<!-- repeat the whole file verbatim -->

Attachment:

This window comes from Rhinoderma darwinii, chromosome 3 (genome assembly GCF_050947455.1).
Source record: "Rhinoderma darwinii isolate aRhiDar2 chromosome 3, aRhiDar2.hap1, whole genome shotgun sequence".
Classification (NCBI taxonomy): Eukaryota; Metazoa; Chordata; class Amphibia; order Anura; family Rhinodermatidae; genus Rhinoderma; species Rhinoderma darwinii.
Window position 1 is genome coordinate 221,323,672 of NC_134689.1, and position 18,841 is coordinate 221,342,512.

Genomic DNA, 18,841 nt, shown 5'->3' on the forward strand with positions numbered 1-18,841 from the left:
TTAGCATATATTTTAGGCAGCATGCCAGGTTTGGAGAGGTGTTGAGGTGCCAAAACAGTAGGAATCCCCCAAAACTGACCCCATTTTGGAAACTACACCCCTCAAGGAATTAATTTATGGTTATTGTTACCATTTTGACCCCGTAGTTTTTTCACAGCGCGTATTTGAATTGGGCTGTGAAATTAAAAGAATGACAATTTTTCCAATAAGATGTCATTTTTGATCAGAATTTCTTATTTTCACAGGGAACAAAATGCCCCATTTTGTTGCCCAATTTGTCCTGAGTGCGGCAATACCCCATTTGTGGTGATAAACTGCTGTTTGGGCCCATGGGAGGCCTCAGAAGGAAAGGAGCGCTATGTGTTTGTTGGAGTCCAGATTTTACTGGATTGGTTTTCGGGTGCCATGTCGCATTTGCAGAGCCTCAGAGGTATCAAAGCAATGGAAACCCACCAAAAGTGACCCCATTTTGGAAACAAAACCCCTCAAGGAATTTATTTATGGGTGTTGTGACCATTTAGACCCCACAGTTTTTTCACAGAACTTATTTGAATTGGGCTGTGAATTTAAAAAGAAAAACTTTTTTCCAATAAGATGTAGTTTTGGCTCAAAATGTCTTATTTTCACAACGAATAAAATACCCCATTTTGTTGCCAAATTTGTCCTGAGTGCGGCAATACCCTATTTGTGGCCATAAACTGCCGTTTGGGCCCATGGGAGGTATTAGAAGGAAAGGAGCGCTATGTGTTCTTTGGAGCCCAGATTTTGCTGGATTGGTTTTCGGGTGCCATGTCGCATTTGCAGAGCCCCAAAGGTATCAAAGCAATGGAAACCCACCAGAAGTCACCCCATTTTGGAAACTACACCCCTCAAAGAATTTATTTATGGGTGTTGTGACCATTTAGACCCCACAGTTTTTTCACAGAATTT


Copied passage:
This window comes from Rhinoderma darwinii, chromosome 3 (genome assembly GCF_050947455.1).
Source record: "Rhinoderma darwinii isolate aRhiDar2 chromosome 3, aRhiDar2.hap1, whole genome shotgun sequence".
Classification (NCBI taxonomy): Eukaryota; Metazoa; Chordata; class Amphibia; order Anura; family Rhinodermatidae; genus Rhinoderma; species Rhinoderma darwinii.
Window position 1 is genome coordinate 221,323,672 of NC_134689.1, and position 18,841 is coordinate 221,342,512.

Genomic DNA, 18,841 nt, shown 5'->3' on the forward strand with positions numbered 1-18,841 from the left:
TTAGCATATATTTTAGGCAGCATGCCAGGTTTGGAGAGGTGTTGAGGTGCCAAAACAGTAGGAATCCCCCAAAACTGACCCCATTTTGGAAACTACACCCCTCAAGGAATTAATTTATGGTTATTGTTACCATTTTGACCCCGTAGTTTTTTCACAGCGCGTATTTGAATTGGGCTGTGAAATTAAAAGAATGACAATTTTTCCAATAAGATGTCATTTTTGATCAGAATTTCTTATTTTCACAGGGAACAAAATGCCCCATTTTGTTGCCCAATTTGTCCTGAGTGCGGCAATACCCCATTTGTGGTGATAAACTGCTGTTTGGGCCCATGGGAGGCCTCAGAAGGAAAGGAGCGCTATGTGTTTGTTGGAGTCCAGATTTTACTGGATTGGTTTTCGGGTGCCATGTCGCATTTGCAGAGCCTCAGAGGTATCAAAGCAATGGAAACCCACCAAAAGTGACCCCATTTTGGAAACAAAACCCCTCAAGGAATTTATTTATGGGTGTTGTGACCATTTAGACCCCACAGTTTTTTCACAGAACTTATTTGAATTGGGCTGTGAATTTAAAAAGAAAAACTTTTTTCCAATAAGATGTAGTTTTGGCTCAAAATGTCTTATTTTCACAACGAATAAAATACCCCATTTTGTTGCCAAATTTGTCCTGAGTGCGGCAATACCCTATTTGTGGCCATAAACTGCCGTTTGGGCCCATGGGAGGTATTAGAAGGAAAGGAGCGCTATGTGTTCTTTGGAGCCCAGATTTTGCTGGATTGGTTTTCGGGTGCCATGTCGCATTTGCAGAGCCCCAAAGGTATCAAAGCAATGGAAACCCACCAGAAGTCACCCCATTTTGGAAACTACACCCCTCAAAGAATTTATTTATGGGTGTTGTGACCATTTAGACCCCACAGTTTTTTCACAGAATTT